Remembering the Ghost in the Shell singer
The singer Origa
, who died on 17th January, will always be remembered for the mesmerising, alien lyrics heard in Ghost in the Shell: Stand Alone Complex
. Born in 1970 as Olga Yakovleva in the small Siberian village of Kochenevo near Novosibirsk, she began studying music from the age of five. At eleven she was invited to appear on a TV show to perform a song one of her own compositions. Enrolling at the Novosibirsk Musical College in the mid-1980s, she was invited to represent Russian culture at several festivals in Sapporo.
The young Yakovleva knew nothing about Japan apart from a few geography lessons at school. She arrived expecting a smog-bound dystopia with oxygen bars on the street corners. “But I realised that the moment I stepped onto Japanese soil, that I had found a place where I belonged,” she told the Russian magazine My Japan
. “People don’t believe me when I have said that I had absolutely no problems or discomfort whatsoever. I immediately started to learn Japanese.”
Her comments belied a degree of tension in her teens, when she arrived back in her home village, brightly announcing that her Japanese sponsors were going to call imminently and bring her back for a musical career. Yakovleva began composing new songs, but as the months ticked by and no call came, she felt that she had been forgotten. It was only two years later, after she had given up waiting and taken a job at a restaurant, that the phone rang with news that her visa was cleared and she was required back in Tokyo.
She started off in in ambient “healing” music before drifting into electronica. Her first album took its title from her new stage name, Origa
, and wove a broad range of influences and styles, incorporating ethnic elements and jazz arrangements, but also embracing contemporary music.
Her music often had a lush, immersive quality to it, providing a perfect foundation for her evocative vocals. She could also adapt to singing in Japanese, English or her native Russian. Her 1998 album Eternity
, which became the first Russian language album to grace the Japanese charts, marked early success. The contemplative tones of ‘Polyushko Pole’ from the album was used as a theme song for the TV series Ao no Jidai (Blue Era),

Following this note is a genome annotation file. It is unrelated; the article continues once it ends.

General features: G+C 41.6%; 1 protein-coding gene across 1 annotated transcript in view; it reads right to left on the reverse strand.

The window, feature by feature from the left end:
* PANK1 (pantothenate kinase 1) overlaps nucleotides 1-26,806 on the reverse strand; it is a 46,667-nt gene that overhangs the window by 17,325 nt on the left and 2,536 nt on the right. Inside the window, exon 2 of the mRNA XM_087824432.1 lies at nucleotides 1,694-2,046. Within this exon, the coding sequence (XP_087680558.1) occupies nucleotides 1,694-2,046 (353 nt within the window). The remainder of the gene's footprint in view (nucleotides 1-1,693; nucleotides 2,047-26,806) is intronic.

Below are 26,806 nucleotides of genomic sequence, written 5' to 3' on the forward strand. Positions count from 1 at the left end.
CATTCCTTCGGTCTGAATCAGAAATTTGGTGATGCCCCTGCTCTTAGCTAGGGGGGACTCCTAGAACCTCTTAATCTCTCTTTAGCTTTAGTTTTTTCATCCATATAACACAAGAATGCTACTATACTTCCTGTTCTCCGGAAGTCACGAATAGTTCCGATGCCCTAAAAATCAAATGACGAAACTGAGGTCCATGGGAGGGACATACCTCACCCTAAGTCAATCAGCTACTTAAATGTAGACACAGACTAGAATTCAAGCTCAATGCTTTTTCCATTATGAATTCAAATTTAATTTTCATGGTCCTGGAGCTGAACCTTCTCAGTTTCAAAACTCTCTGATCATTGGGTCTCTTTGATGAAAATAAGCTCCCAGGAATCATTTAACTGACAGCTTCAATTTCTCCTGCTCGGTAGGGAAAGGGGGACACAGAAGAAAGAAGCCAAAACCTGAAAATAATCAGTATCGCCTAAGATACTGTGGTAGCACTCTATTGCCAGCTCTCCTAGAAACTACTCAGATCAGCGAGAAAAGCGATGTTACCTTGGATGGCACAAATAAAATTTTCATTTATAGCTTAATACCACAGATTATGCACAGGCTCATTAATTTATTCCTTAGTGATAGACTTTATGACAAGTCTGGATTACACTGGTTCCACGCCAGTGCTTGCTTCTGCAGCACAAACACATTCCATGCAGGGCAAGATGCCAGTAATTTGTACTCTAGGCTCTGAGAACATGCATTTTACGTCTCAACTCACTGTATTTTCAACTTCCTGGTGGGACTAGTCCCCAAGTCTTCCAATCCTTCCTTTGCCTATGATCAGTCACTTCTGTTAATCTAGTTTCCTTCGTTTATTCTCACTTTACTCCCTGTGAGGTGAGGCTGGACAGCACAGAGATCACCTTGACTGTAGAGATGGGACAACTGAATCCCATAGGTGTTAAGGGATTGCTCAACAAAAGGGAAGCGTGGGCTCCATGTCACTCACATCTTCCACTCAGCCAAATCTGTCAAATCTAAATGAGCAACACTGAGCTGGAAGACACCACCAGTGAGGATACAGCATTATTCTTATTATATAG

opening up new areas for Origa in the world of advertising, radio and television.
The song was used in an advertising campaign, gaining her much wider media exposure, and making her feel successful for the first time. “I started to think in Japanese, and became more confident. By then I was living in Japan full-time."
She first met Yoko Kanno in Tokyo when Kanno played the piano on one of the tracks on her first album. Perhaps the most notable early collaboration between the pair was when the Russian took on vocal duties for ‘Moon’. Originally an insert song for Turn- A Gundam
sung by Kanno, Origa took the song to new and impressive heights when she sang it for a special Turn-A Gundam
Her friendship with Kanno meant that Origa was a natural fit when the Japanese composer began work on the Stand Alone Complex
series. This included the dramatic melodies of ‘Player’ and the frenzied rock-infused ‘Date of Rebirth’, as well as the haunting melodies of the opening theme ‘Inner Universe’.
The contrast between Kanno’s fractured rhythms and Origa’s distinctive soaring vocals provided a perfect combination for the Ghost in The Shell
series, lending the anime a widescreen pop appeal. For the sequel series (Stand Alone Complex 2nd GIG)
Origa sang the opening theme ‘Rise’, written by fellow Kanno collaborator Tim Jensen.
Although her contributions to Ghost in the Shell
are her most well-known anime contributions, Origa also provided musical duties for Fantastic Children
with the song ‘Mizu no Madoromi’, demonstrating her fluency in adopting a Japanese vocal for a compelling tune that sounds like it’s escaped from a Miyazaki film. Origa also once cited composer Akira Senju as one of her favourite collaborations and worked with the musician on the soundtrack for the 2001 Princess Arete
Origa was also a popular draw at live shows and anime conventions worldwide at which she would provide live renditions of her most well known songs. It also wasn’t unusual for the singer to perform acapella versions of her Ghost in the Shell
themes, demonstrating the sheer power of her voice alone.
She met her husband, an Iranian computer programmer, at a Tokyo party, and the couple’s son, Alyosha, grew up speaking Persian and Japanese. “Sometimes I worry,” she confessed to the magazine Argumenti i Fakti
, “that he doesn’t understand me so well when I speak Russian.”
Despite her great fame, her stage persona was so far removed from her everyday self that she was rarely recognised in the street. “It makes me happy,” she confessed, “that living in Japan has given me such a great opportunity to have a personal life and a professional life. But I never forget that I have a mother and two sisters back near Novosibirsk. I make sure to visit them every year.”
Her death from lung cancer at the tragically young age of 44 has robbed both the music world and the anime world of a rare talent.
Paul Browne and Jonathan Clements